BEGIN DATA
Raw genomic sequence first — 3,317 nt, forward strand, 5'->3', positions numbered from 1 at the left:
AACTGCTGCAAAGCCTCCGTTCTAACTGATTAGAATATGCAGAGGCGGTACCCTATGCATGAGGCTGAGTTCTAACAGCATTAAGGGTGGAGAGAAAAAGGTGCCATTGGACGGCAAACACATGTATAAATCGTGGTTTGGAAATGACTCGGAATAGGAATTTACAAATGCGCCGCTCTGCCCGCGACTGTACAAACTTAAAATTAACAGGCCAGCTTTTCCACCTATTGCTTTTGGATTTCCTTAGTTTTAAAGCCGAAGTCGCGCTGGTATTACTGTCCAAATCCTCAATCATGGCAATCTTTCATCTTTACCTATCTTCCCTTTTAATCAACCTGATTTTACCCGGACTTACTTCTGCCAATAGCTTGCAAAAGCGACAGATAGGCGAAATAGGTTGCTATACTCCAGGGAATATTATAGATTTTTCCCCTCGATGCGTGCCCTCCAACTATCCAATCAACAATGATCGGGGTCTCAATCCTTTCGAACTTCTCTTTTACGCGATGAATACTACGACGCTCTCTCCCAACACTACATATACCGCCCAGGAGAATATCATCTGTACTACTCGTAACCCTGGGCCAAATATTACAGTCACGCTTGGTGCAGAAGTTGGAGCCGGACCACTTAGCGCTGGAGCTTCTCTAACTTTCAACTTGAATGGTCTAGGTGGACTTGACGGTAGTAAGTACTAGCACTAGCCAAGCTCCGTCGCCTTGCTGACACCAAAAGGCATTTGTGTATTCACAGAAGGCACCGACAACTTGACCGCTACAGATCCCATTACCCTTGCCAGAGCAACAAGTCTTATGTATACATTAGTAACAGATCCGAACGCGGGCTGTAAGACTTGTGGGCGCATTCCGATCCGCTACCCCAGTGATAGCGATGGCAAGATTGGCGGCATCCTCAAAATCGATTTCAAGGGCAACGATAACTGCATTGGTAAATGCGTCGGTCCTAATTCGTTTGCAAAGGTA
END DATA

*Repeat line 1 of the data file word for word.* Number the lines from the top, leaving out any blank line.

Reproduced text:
Raw genomic sequence first — 3,317 nt, forward strand, 5'->3', positions numbered from 1 at the left: